Pentagon Sailing Club


These FAQs are NOT the PSC Training Policy, but merely a quick reference to help guide you toward the goals you want to achieve. The specifics of each qualification are in the PSC Training Policy and can be provided by the Training Commodore.


Q1. Should I get the Navy or American Sailing Association certifications?

A. It depends on your goals. Navy Sailing certifications are widely recognized and are the standard for checking out boats at most DoD MWR facilities; they are the most rigorous set of standards we offer. American Sailing Association is widely recognized by the commercial charter industry. There are many ASA schools around the country allowing you flexibility if you want to pursue certifications outside of Pentagon Sailing.


Q2. I want to charter a boat in the Caribbean, what certification should I get?

A. All charter companies require a "sailing resume" showing your experience and training rather than a specific certification. Either a Navy B-CSN or an ASA 104 would be good preparation and experience and shows that you have been observed and can skipper chartered boats. ASA has a special certificate called a "Certificate of Competence" which sometimes helps charter boats overseas that is available for those qualified at the ASA 104 level.


Q3. How do I get a ASA 104 or Navy B-CSN certification?

A. This is a multistep and self-paced process. First, tell the Training Commodore you wish to become a Bay Skipper candidate. Then you must do the following:

1. Complete or challenge a Navy Sailing B-KBS or ASA 101-103 basic sailing qualification.

2.  Then do one of the following:

          a. Navy Sailing: The Navy Sailing process is a three step progression, with the milestones of Senior Crew, Navigator, and B-CSN skipper. In total, you are required to have 86 day hours and 17 night hours for the B-CSN, pass 3 exams, and have two On-The-Water (OTW) evaluations. Any PSC Bay SOR may sign off a Navigation OTW. However, a PSC Cruising Instructor is required for the B-CSN. At the conclusion, you will be considered qualified to take out a 35 foot boat with inboard propulsion in benign conditions in coastal waters.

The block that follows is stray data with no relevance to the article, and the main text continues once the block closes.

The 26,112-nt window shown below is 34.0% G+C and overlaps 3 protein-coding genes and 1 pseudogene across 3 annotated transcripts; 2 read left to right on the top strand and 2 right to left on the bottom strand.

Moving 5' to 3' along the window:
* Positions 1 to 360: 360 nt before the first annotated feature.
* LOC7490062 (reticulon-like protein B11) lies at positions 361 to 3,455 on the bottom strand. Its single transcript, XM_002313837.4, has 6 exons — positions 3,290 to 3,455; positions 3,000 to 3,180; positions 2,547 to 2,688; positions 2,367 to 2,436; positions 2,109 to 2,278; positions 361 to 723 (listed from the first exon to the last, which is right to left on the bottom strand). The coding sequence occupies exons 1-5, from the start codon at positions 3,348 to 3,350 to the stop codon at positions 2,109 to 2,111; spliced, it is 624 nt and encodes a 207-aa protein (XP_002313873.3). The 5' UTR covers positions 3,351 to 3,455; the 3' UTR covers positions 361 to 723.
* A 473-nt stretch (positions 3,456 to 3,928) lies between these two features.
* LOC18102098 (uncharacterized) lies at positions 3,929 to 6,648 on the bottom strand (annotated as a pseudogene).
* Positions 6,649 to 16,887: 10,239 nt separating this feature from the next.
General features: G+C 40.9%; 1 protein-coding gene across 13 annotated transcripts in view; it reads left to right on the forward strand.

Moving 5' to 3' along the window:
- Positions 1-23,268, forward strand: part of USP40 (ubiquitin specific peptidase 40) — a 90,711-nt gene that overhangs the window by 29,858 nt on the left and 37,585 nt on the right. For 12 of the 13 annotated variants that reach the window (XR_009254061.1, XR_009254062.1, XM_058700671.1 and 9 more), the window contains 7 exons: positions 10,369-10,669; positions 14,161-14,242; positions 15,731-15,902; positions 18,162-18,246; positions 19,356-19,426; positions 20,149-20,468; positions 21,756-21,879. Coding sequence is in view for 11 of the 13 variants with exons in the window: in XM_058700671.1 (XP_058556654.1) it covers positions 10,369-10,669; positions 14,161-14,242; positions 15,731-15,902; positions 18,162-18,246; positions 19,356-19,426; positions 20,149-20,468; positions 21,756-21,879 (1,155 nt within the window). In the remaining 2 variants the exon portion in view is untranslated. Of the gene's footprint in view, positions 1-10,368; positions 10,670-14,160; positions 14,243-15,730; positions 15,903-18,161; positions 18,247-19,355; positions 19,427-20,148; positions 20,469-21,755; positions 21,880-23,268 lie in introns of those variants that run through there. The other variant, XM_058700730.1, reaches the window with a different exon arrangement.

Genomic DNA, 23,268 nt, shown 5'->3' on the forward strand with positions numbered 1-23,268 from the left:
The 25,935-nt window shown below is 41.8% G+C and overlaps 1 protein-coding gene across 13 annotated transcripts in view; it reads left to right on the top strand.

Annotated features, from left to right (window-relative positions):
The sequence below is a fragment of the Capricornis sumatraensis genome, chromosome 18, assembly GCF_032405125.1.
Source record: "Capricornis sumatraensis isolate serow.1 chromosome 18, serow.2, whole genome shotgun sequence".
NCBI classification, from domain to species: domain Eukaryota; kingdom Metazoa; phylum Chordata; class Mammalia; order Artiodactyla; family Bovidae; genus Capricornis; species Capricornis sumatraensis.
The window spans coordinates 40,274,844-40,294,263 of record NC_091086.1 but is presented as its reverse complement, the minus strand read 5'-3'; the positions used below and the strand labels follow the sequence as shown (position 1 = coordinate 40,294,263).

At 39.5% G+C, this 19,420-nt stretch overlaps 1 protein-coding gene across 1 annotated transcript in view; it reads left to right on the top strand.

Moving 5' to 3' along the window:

b. ASA: Our agreement as an ASA training facility permits an ASA qualification (104, 105, 106 etc.).  Pentagon Sailing is unique in that as a volunteer organization, our sailing is almost entirely on the weekends.  You are required to have 80 hours of sailing documented prior to starting the certification, which can include the 32 hours in the PSC basic class. We can do 104 as a self-paced program over several sails, but we also designate sails as being ASA 104A and ASA104B. The ASA 104B sails will always have an ASA 204 instructor onboard. Note, you must act as "skipper" or "watch captain" during at least one ASA104B sail to complete the qualification.

3. After successfully completing everything, your observing instructors will send approval notices to the Training Commodore. For Navy Sailing and ASA, this will include copies of your On The Water (OTW) evaoluations. For ASA, it will include your ASA  ASA 104 practical skills sheets and 104 exam.


Q4. I would like to skipper a boat 36 or more feet in length on the Bay or in other coastal sailing locations, what certification should I have?

A. The PSC certifications that cover larger vessels are Navy D-CS and ASA-106. These are advanced qualifications and take a significant amount of commitment, usually two or more years:

1. Complete your B-CSN or ASA 104.

2. Complete a Navigation Exam

3. Log 56 hours underway, with night sailing included, after completing the pre-requisite qualifications.

4. Be observed by two different instructors, one on each of two On-The-Water evaluations. One observer can be a PSC Cruising Instructor and the second (a two day with overnight) must be a PSC Senior Cruising Instructor. An ASA 206 instructor must have been with you for part of these 56 hours.


Q5. How do I become a Pentagon Sailing Bay Skipper of Record?

A. You must first achieve a Navy D-CS or ASA-106 certification, teach two River Classes, have current CPR and First Aid certificates, complete a Close Quarters maneuvering class, and finally be evaluated by a PSC Senior Cruising Instructor. This allows you to skipper our training and social sails on the Bay.


Q6. I want to skipper a boat on an around the world cruise, what training should I have?

A. This is a bit beyond what PSC is currently equipped to accomplish! On the other hand, while we don't have a formal open ocean program, working up through our training program will give you a lot of experience and a chance to meet numerous sailors who have done open ocean sailing.  We have members of the club certified for open ocean sailing. However, access to an appropriately equipped boat would need to be arranged. In the past, club members have used private boats as well as Naval Academy boats for this purpose.


Q7. Who can sign me off?

A.       (1). For all bay sailing, you must keep a PSC Bay Training log book. Only PSC Bay SORs can sign off the items in that book. There are many PSC members who have achieved lower levels of qualification and have access to bay boats, but they may not sign off in your log book.

          (2). For ASA qualifications, an ASA 204 or 206 instructor must sign off the final qualification sheets for ASA. Because some of our most experienced PSC Bay SORs are not ASA certified, we have arranged with ASA that so long as a 204 instructor has sailed with you during the 204 portion of your process, it is permitted for the ASA instructor to sign you off. The same consideration extends to ASA 206.

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